讲座题目-- Distinguishing Users with Capacitive Touch Communication
As we are surrounded by an ever-larger variety of post-PCdevices, the traditional methods for identifying and authenticating usershave become cumbersome and time-consuming. This talk will present acapacitive communication method through which a device can recognize whois interacting with it. This method exploits the capacitive touchscreens,which are now used in laptops, phones, and tablets, and many otherdevices, as a signal receiver. The signal that identifies the user can begenerated by a small transmitter embedded into a ring, watch, or otherartifact carried on the human body. We explore two example system designswith a low-power continuous transmitter that communicates through theskin and a signet ring that needs to be touched to the screen.Experiments with our prototype transmitter and tablet receiver show thatcapacitive communication through a touchscreen is possible, even withouthardware or firmware modifications on a receiver. This latter approachimposes severe limits on the data rate, but the rate is sufficient fordifferentiating users in multiplayer tablet games or parental controlapplications. Controlled experiments with a signal generator alsoindicate that future designs may be able to achieve datarates that areuseful for providing less obtrusive authentication with similar assuranceas PIN codes or swipe patterns commonly used on smartphones today.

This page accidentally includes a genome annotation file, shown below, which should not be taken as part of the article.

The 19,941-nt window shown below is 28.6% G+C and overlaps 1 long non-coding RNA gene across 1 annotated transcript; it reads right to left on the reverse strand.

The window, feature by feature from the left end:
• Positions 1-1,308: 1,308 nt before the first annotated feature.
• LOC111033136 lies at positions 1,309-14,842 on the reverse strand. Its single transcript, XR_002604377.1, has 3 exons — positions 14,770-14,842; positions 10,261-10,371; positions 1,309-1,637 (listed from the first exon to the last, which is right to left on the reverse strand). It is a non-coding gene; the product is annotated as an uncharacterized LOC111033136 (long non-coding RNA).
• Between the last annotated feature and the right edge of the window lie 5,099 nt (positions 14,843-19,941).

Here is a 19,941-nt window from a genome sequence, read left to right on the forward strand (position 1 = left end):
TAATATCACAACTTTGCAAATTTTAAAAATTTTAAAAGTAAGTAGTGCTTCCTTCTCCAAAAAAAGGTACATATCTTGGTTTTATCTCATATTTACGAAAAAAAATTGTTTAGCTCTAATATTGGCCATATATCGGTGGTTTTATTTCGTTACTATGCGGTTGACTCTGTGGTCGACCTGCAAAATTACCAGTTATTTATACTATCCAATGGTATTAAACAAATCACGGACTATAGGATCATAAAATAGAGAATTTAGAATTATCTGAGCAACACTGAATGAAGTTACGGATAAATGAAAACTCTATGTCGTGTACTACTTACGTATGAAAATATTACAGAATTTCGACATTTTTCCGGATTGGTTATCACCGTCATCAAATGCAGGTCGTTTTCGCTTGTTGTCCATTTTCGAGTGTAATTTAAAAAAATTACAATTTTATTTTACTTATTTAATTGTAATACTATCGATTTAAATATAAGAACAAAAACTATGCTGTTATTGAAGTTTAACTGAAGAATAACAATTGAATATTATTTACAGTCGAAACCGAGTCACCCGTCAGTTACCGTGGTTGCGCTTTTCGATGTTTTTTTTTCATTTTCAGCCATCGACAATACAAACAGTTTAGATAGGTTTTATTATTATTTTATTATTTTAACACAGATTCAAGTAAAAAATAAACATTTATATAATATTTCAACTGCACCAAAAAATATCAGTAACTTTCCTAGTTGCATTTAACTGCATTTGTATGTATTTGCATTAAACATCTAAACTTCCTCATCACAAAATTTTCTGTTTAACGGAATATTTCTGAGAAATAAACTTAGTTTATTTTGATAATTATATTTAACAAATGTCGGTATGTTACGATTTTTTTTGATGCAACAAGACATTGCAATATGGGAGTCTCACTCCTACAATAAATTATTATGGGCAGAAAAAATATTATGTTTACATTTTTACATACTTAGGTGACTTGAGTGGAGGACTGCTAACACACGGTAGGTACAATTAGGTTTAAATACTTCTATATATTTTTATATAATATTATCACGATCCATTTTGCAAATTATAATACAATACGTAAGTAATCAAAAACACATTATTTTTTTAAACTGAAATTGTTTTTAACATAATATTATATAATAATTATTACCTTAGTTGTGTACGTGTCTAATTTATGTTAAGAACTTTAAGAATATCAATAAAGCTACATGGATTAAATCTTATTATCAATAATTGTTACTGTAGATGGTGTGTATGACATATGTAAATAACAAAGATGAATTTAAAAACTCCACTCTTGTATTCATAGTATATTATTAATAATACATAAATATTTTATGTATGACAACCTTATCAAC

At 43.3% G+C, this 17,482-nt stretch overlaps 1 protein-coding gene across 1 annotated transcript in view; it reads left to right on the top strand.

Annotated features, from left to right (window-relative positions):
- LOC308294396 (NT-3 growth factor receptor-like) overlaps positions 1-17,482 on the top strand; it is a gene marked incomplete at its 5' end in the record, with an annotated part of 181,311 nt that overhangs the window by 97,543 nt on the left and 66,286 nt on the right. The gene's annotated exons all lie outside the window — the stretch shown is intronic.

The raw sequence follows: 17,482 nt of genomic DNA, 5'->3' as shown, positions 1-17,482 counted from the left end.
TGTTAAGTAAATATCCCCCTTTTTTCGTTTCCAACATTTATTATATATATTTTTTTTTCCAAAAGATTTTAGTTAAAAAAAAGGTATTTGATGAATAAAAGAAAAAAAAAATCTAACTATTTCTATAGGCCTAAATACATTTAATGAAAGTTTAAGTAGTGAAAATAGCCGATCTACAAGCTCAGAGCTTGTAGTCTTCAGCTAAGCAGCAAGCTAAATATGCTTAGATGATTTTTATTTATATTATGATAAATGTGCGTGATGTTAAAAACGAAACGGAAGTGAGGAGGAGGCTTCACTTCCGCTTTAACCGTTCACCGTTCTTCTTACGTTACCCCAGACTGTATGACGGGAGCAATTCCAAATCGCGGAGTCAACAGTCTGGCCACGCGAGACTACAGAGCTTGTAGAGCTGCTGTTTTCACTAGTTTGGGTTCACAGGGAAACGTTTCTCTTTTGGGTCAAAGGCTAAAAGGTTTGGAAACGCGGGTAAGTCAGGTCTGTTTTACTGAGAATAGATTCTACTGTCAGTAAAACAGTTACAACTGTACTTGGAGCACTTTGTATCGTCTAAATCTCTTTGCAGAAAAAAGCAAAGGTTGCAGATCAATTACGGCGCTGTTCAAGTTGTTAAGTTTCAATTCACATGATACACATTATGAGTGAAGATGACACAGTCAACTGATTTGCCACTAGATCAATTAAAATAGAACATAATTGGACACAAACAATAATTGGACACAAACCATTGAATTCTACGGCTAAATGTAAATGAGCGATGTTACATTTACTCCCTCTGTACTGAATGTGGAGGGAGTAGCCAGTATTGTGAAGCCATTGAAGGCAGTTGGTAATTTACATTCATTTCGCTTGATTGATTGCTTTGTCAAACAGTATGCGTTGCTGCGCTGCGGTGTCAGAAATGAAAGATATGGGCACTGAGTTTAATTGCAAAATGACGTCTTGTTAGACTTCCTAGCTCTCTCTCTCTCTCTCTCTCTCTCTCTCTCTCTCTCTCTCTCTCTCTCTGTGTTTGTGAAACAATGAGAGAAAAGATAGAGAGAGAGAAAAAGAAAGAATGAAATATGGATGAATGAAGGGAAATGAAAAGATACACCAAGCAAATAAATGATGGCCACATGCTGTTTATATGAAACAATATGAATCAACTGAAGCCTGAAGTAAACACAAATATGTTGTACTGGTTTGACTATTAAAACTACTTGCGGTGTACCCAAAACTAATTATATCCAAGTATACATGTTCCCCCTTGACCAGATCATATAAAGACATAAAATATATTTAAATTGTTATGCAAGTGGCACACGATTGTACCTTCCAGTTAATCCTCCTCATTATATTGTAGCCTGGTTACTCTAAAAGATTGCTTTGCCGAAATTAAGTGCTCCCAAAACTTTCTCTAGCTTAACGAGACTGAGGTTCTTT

Marco Gruteser is an Associate Professor of Electrical and Computer Engineering at Rutgers University and a member of the Wireless Information Network Laboratory (WINLAB). He is a pioneer in the area of location privacy and also recognized for his work on connected vehicle applications. Beyond these topics, his more than hundred peer-reviewed articles and patents span a wide range of wireless, mobile systems, and pervasive computing issues. He received his MS and PhD degrees from the University of Colorado in 2000 and 2004, respectively, and has held research and visiting positions at the IBM T. J. Watson Research Center and Carnegie Mellon University.